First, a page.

It’s easy to say that ideals don’t matter anymore and all political parties are very much alike. Maybe they are, maybe they are not, but ideals still do matter, and there are many ways to economic justice.
It’s always a good moment to review the works of John Rawls. American philosopher, 1921 – 2002, his definition of justice is specially interesting. John Rawls () was an egalitarian liberalist. He defined “justice” as equity and fairness opposed to favoritism, utilitarianism (greater good for the majority at the expense of a minority) and prejudice.
This necessity to avoid prejudice reminds us of the “social contract” of Locke, Hobbes and Rousseau. Justice would require a collective agreement by the different parts regardless of their private interests. This means that a valid contract requires freedom to accept it or not and thus can never be imposed.
The “veil of ignorance” would help the different parts to reach a just agreement because they’d forget who they are, where they come from and what they own, in a similar way that the ideal politician would try to represent all electors regardless of the political party they have voted (!!!) to ensure fair laws. That would mean no lobbying, no big business in election campaigns, and candidates wouldn’t need to be very rich (as they are now in the US, although the US Constitution agrees with Rawls).
For example, imagine a group of shipwreck survivors. They begin anew so they part the land. And they decide to share it on equal parts. But not all parts of the island are equally productive so they reach an agreement: they will all give their land to the lucky owner of the “food well” in exchange for the right to be fed for the rest of their lives.
But time goes by, and another generation comes. And the lucky child who has inherited all the land decides to share the “food well” only in exchange for twelve hours of labour from the other residents. Would that be fair?
From a liberalist point of view, it wouldn’t. The choice is forced upon the residents: either agree or perish. There’s not an equality situation in the contract, nor a way to opt-out. And if they were to make the new contract under the “veil of ignorance”, without knowing who’d be the fortunate ones, they wouldn’t make the bet.
Egalitarian liberalism tries to lever the playing field. It tries to identify which are the legitimate trades and which are not. (Remember the blog entry on Aristotle?) The market won’t produce justice by itself, so it must be controlled by some kind of superior institution: the state, that protects individuals from abuse. (More about Rawls political liberalism here)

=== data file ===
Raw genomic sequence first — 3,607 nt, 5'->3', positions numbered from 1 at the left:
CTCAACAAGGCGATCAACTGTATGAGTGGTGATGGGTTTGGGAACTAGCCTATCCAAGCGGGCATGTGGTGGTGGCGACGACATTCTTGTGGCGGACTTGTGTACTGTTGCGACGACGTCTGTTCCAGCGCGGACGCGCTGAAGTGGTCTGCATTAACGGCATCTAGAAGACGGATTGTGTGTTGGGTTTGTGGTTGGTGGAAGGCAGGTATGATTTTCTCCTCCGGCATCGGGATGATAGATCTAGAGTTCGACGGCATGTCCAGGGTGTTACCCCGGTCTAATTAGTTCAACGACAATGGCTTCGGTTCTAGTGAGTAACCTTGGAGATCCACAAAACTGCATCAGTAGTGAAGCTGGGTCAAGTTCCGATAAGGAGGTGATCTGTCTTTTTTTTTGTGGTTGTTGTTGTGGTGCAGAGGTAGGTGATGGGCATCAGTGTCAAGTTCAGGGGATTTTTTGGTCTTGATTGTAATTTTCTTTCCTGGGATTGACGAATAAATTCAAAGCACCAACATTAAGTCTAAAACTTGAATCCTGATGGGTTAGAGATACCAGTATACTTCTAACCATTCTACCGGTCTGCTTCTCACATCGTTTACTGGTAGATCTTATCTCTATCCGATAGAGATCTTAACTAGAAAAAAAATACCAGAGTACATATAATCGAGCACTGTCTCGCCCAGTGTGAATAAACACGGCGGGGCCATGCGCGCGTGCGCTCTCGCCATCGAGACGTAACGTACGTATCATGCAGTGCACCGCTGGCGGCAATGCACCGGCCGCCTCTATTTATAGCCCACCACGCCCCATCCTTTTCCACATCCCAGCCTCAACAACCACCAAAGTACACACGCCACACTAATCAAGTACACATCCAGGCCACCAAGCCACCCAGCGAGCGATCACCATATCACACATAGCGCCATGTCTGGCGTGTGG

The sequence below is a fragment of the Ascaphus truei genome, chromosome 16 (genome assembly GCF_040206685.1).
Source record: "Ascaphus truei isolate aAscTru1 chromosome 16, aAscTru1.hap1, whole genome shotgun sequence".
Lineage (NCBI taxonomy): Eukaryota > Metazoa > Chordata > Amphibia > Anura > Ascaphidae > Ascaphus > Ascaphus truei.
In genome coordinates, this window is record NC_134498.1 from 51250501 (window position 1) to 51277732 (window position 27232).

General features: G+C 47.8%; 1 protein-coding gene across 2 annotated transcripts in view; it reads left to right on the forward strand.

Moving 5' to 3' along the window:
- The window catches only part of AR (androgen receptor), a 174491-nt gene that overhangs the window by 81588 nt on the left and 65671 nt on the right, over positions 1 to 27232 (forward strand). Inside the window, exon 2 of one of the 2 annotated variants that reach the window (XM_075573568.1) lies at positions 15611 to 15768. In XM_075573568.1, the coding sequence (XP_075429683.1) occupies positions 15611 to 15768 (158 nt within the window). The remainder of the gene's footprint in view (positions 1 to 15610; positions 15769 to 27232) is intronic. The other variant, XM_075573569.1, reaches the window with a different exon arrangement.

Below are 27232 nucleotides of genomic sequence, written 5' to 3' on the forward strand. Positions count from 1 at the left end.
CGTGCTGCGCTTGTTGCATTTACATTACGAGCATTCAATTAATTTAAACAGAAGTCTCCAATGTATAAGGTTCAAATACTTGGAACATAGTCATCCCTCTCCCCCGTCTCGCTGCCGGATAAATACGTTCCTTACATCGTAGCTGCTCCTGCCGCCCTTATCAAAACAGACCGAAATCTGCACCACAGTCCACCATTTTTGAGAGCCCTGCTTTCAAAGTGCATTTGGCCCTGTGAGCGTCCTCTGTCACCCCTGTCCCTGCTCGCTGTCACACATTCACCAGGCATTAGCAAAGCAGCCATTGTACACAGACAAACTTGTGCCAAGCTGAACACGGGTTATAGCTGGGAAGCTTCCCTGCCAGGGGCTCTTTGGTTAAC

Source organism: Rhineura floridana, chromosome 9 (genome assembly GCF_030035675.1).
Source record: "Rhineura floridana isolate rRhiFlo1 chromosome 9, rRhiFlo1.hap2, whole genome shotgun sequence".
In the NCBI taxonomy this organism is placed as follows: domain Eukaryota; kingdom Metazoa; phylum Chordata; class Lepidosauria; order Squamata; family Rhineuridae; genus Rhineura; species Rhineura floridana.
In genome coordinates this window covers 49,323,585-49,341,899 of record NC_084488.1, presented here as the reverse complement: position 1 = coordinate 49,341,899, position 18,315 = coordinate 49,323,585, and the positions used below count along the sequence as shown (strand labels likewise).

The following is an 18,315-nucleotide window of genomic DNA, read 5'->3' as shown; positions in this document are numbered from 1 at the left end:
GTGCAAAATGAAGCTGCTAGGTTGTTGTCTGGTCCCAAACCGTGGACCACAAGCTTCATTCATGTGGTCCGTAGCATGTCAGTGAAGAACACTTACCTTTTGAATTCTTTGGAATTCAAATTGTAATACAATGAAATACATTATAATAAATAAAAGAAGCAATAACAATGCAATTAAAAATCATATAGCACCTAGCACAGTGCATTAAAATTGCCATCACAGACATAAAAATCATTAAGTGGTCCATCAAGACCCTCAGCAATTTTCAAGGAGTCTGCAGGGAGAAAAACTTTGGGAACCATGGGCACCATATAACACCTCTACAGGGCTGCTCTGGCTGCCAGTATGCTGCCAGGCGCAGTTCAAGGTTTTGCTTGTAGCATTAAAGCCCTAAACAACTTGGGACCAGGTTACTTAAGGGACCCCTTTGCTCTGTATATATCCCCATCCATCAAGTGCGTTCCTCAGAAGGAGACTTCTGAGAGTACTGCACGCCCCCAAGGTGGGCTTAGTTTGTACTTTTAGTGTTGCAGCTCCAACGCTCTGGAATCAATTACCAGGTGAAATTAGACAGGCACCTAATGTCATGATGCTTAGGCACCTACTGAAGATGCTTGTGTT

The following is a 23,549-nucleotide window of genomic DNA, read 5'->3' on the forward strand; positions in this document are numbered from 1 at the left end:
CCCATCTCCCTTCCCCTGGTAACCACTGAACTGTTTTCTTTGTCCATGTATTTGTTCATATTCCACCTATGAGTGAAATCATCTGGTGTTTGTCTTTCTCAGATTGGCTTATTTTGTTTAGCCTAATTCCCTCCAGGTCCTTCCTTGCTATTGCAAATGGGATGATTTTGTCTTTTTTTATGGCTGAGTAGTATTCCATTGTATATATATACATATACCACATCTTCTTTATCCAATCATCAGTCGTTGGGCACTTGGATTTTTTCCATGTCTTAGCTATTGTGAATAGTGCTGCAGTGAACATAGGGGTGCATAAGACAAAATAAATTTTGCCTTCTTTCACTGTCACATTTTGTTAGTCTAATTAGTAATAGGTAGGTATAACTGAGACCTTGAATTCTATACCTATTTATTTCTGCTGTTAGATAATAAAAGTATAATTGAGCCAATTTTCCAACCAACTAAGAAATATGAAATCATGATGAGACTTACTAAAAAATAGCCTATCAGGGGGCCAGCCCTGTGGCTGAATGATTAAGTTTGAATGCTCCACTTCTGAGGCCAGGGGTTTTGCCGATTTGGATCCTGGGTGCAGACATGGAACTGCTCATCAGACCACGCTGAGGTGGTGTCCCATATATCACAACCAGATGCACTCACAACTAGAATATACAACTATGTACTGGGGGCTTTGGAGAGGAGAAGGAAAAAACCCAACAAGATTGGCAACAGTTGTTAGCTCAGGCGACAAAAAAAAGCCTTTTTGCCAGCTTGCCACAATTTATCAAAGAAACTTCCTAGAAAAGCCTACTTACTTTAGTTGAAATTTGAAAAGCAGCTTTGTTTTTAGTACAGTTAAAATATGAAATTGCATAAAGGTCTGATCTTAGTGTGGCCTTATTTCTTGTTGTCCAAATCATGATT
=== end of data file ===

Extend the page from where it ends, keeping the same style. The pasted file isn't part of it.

And then there is Robert Nozick, also an American philosopher, 1938 – 2003. Nozick is a libertarian, opposed to the social-democratic liberalist values of Rawls.
Nozick wants to refute liberalism, which he sees opposed to personal freedom. He defines the state as a “watchman”, or a “security company”, but nothing more than that. It’s own existence would only come from the right of the individuals to defend themselves, which they’d externalise. From externalisation would come economies of scale that, in a competitive market, would end up in a monopoly of a great security company. Now change the name of the company and call it “state”.
The state wouldn’t regulate economic activities, wouldn’t provide education or wouldn’t think of what is fair or not. The state only would have the power to defend its citizens and its rights (emanating from the individual right to defend yourself). No taxes, no health care, no minimum wages. Nothing.
In the island case, the owner of the land could do with his property as he sees fit. And the contract would be a perfect valid contract. A capitalist act between consenting adults, nothing more to it. (More about Nozick here)
Rawls and Nozick provide their own conception of social justice. From this basic set of rules, they derive the way society should work. But they are two incompatible views. In this great duality between Rawls and Nozick many might see the dual principles that Europe and America developed from. Big government can be something inherently good for some Europeans at the same time its the “big Satan” for some Americans.
Needles to say between black and white there’s an infinite range of greys. (Fortunately)